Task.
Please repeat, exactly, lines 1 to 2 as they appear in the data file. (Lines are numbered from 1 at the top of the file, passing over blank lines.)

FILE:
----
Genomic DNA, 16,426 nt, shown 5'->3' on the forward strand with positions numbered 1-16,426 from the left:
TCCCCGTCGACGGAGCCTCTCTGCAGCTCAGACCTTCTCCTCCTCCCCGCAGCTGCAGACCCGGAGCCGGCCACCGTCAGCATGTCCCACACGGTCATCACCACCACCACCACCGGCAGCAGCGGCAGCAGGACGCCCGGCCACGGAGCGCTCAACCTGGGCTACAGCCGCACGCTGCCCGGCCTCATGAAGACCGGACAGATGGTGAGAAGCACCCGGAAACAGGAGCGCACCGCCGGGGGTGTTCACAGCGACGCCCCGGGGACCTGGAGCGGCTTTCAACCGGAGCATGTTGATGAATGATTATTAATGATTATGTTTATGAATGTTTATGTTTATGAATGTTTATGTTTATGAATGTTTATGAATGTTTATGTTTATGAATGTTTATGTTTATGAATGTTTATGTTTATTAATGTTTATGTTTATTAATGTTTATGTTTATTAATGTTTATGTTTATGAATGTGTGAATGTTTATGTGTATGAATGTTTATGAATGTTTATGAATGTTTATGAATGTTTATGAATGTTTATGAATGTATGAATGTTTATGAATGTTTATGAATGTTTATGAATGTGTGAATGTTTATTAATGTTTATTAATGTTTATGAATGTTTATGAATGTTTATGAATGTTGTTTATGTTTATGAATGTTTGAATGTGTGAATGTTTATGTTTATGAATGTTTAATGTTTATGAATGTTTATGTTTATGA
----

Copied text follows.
Genomic DNA, 16,426 nt, shown 5'->3' on the forward strand with positions numbered 1-16,426 from the left:
TCCCCGTCGACGGAGCCTCTCTGCAGCTCAGACCTTCTCCTCCTCCCCGCAGCTGCAGACCCGGAGCCGGCCACCGTCAGCATGTCCCACACGGTCATCACCACCACCACCACCGGCAGCAGCGGCAGCAGGACGCCCGGCCACGGAGCGCTCAACCTGGGCTACAGCCGCACGCTGCCCGGCCTCATGAAGACCGGACAGATGGTGAGAAGCACCCGGAAACAGGAGCGCACCGCCGGGGGTGTTCACAGCGACGCCCCGGGGACCTGGAGCGGCTTTCAACCGGAGCATGTTGATGAATGATTATTAATGATTATGTTTATGAATGTTTATGTTTATGAATGTTTATGTTTATGAATGTTTATGAATGTTTATGTTTATGAATGTTTATGTTTATGAATGTTTATGTTTATTAATGTTTATGTTTATTAATGTTTATGTTTATTAATGTTTATGTTTATGAATGTGTGAATGTTTATGTGTATGAATGTTTATGAATGTTTATGAATGTTTATGAATGTTTATGAATGTTTATGAATGTATGAATGTTTATGAATGTTTATGAATGTTTATGAATGTGTGAATGTTTATTAATGTTTATTAATGTTTATGAATGTTTATGAATGTTTATGAATGTTGTTTATGTTTATGAATGTTTGAATGTGTGAATGTTTATGTTTATGAATGTTTAATGTTTATGAATGTTTATGTTTATGA